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TCP Series #1: How to Diagnose TCP Connection Setup Issues?

How to Diagnose TCP Connection Setup Issues?

This is the first article in a series of articles covering all you need to know to troubleshoot performance issues impacting applications relying on the TCP Protocol. (See the bottom of this article for a full list) In this article, we will consider the TCP connection setup.

Let’s have a look at how TCP sessions are established… and what can go wrong!

The TCP protocol is a connection-oriented protocol, which means that a connection is established and maintained until the application programs at each end have finished exchanging messages. TCP works with the Internet Protocol (IP).

TCP provides reliable, ordered, and error-free transmission. To do so TCP has features such as Handshake, Reset, Fin, Ack, Push packets, and other types of flags to keep the connection alive and to not lose any information.

TCP is used under a number of application protocols, such as HTTP, so it is important to know how to diagnostic TCP issues. In this series of articles, we will explain TCP meta information and explain why it is important for performance troubleshooting and how to measure it easily with SkyLIGHT PVX.

How Does a Session Start? Tcp Handshake & Connection Time

A TCP connection, also called 3-way Handshake is achieved with SYNSYN+ACK and ACK packets. From this handshake, we can extract a performance metric called Connection Time (CT), which summarizes how fast session a can be set up between a client and a server over a network. For more details, see this excellent article on Wikipedia.

Figure 1 – How TCP handshake is analyzed
Figure 1 – How TCP handshake is analyzed

The three steps of the TCP handshake are:

  1. The ‘SYN’ is the first packet sent from a client to a server; it literally asks a server to open a connection with it
  2. If it’s possible, the server will respond with an ‘SYN+ACK’, means “I receive your ‘SYN’ and I’m OK”
  3. And finally, the client sends an ‘ACK’ to validate the connection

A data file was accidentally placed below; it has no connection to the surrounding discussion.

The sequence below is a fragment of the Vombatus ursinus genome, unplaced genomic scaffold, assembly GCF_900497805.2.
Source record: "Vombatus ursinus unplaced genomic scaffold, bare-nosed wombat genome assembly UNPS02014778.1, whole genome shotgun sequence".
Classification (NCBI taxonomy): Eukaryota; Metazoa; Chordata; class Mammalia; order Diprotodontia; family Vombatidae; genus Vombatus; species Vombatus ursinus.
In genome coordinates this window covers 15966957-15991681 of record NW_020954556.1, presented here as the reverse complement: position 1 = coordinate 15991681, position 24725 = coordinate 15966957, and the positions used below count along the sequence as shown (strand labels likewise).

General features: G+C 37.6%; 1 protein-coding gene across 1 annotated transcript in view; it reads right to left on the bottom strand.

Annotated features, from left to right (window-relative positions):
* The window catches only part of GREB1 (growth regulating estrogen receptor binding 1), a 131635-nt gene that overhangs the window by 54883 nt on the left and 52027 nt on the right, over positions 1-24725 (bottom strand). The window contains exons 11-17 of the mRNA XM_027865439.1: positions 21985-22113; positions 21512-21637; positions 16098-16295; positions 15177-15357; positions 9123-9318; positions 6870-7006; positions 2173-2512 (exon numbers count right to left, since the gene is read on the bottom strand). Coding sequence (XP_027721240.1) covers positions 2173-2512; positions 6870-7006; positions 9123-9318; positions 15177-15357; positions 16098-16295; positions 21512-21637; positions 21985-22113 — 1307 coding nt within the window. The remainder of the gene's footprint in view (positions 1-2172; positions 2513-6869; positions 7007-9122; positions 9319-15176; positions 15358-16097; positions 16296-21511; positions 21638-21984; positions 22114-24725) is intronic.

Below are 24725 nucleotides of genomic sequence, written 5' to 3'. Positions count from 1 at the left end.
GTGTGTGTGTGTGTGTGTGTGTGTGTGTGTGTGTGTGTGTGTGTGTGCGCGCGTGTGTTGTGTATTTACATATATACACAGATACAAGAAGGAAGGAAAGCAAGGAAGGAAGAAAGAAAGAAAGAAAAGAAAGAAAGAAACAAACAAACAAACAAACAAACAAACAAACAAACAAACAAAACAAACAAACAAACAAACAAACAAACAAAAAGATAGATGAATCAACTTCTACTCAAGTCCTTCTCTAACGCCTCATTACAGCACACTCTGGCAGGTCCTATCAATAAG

How to Diagnose TCP Connection Faults

1 – SYN Without Connections

A first case you can easily diagnostic with SkyLIGHT PVX is: “Could my clients connect to my servers?” In the PVX navigation menu, go to Application → Clients, then choose the TCP theme and set the Filter called “Only Unilateral Flow”. The pattern is that we only see traffic from the client to the server and no response from the server.

Figure 2 – Filter on Unilateral Flows Only
Figure 2 – Filter on Unilateral Flows Only

This means that you want to see top client IPs with flows from the client only and without any responses.

For Advanced Users of SkyLIGHT PVX

We set the filters to see unilateral flows, and this shows mostly ‘SYN‘ issues, however, you could also get other types of flows. To query only the ‘SYN’ without connections and only them, use a custom filter: 

Figure 3 –  SkyLIGHT PVX finds unilateral flows and sorts them.
Figure 3 –  SkyLIGHT PVX finds unilateral flows and sorts them.

As you see on the results above, there are several IPs which demand to connect to a server (SYN > 0) but they cannot connect to them (Connections = 0).

Here are common failure cases:

  • A firewall denies those connections. In this case, you could apply the same query to client zones (in the same menu) to see if the IPs are in the same zone.
  • The server does not exist anymore or is not available. This happens frequently when a server IP is changed, yet some clients continue to query the old one.

2 – Bad Connection Ratio

In a perfect world, you should have 1 ‘SYN’ per TCP connection. SkyLIGHT PVX provides a metric to see this connection efficiency, it is an ‘SYN’ per Connection rate (which corresponds to the number of SYN packets compared to the number of TCP sessions set up). This metric is available in the ‘details’ tables by using the TCP theme. You can also graph its evolution over time in Application → Custom charts.

Figure 4 –  PVX custom chart SYN/Conn
Figure 4 –  PVX custom chart SYN/Conn

A bad ‘SYN’ efficiency is sometimes a network issue. Thus the misconnections are caused by packet loss or contingency. You can check this assumption by looking at the Connection Time. If it remains low and impacts several hosts, then it’s probably a network issue.

However, if the Connection Time is high, the issue is on the server side, it is overloaded and cannot answer to all clients. Finally, if the ‘SYN’ ratio is huge, then you can have security issues, like a DDOS attack.

Advanced SkyLIGHT PVX

The network latency – RTT (Round Trip Time) – can give you another indication that the issue is on the network side. SkyLIGHT PVX provides the RTT in the Network Performancesmetric theme.

Figure 5 – Troubleshoot connections with Connection Times and SYN rates
Figure 5 – Troubleshoot connections with Connection Times and SYN rates

Conclusion

In this first article, we saw a short presentation of TCP performance metrics and how the TCP protocol handles the connections with SYN SYN+ACK ACK packets. We also see some common failure cases that can be diagnosed easily with SkyLIGHT PVX.

To troubleshoot these kind of issues we used pages Top ClientsTop Client Zones and Custom Charts. To go further, we used “Advanced Filter: Unilateral Flows” to filter flows with no responses.

We introduce several metrics: the number of ‘SYN’ and ‘Handshakes’ (connections), the SYN Efficiency and the Connection Time.

In a subsequent article, we will see how to end a connection with Reset and Fin packets.

More from this series